Works Cited:

Burrow, J.A. "The Third Fitt" Twentieth Century Interpretations of Sir Gawain And The Green Knight. Ed. Denton Fox. Englewood Cliffs, N.J.: Prentice Hall Inc., 1968. 35-43. Print.

Freud, Sigmund "Medusa's Head" The Critical Tradition. Classic Texts and Contemporary Trends. Ed. Richter, David A. Boston, MA: Bedford/St. Martins, 2007. 533. Print.

Mulvey, Laura. "Visual Pleasure and the Narrative Cinema" The Critical Tradition. Classic Texts and Contemporary Trends. Ed. Richter, David A. Boston, MA: Bedford/St. Martins, 2007. 1172 -1180. Print.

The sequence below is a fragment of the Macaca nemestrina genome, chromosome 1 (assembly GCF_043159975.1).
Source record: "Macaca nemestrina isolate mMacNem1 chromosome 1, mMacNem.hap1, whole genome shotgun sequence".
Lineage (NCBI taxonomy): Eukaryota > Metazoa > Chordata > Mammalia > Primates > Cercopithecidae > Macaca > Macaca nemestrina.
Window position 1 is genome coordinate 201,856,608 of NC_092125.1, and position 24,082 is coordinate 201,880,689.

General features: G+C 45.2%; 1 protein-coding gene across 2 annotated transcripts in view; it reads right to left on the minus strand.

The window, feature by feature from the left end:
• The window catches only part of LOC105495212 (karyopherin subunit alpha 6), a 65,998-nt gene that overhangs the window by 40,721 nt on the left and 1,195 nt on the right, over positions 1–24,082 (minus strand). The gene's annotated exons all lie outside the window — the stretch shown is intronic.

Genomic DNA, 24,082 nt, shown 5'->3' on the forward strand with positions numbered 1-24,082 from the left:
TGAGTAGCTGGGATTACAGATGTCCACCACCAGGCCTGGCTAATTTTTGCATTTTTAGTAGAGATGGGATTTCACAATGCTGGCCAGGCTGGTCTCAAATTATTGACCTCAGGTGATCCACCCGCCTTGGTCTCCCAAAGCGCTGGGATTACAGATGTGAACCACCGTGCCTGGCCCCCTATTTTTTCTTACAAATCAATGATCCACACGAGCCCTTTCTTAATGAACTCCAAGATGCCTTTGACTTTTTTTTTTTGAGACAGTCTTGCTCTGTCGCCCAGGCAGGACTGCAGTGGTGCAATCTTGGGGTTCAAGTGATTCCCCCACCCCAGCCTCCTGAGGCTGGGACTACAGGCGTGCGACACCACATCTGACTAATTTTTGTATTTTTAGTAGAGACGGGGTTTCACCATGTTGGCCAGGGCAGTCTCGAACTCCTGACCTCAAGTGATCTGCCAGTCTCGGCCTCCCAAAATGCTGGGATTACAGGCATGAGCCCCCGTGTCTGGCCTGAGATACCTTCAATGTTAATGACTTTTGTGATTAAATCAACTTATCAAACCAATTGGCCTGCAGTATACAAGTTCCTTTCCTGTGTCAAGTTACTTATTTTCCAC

Pugh, Tison. "Gawain and the Godgames." Christianity and Literature (C&L) 51.4 (2002): 525-151. Print

Shoaf, R.A. The Poem as Green Girdle. Gainsville, Florida: University Presses of Florida, 1984. Print.

Sweeney, Mickey. "Sir Gawain & the Green Knight; Making Meaning from Magic."
Mediaevalia 23 (2002): 137-157. Print

Sir Gawain and the Green Knight. Ed. and trans. James Winny. Lewiston, NY: Broadview, 1992.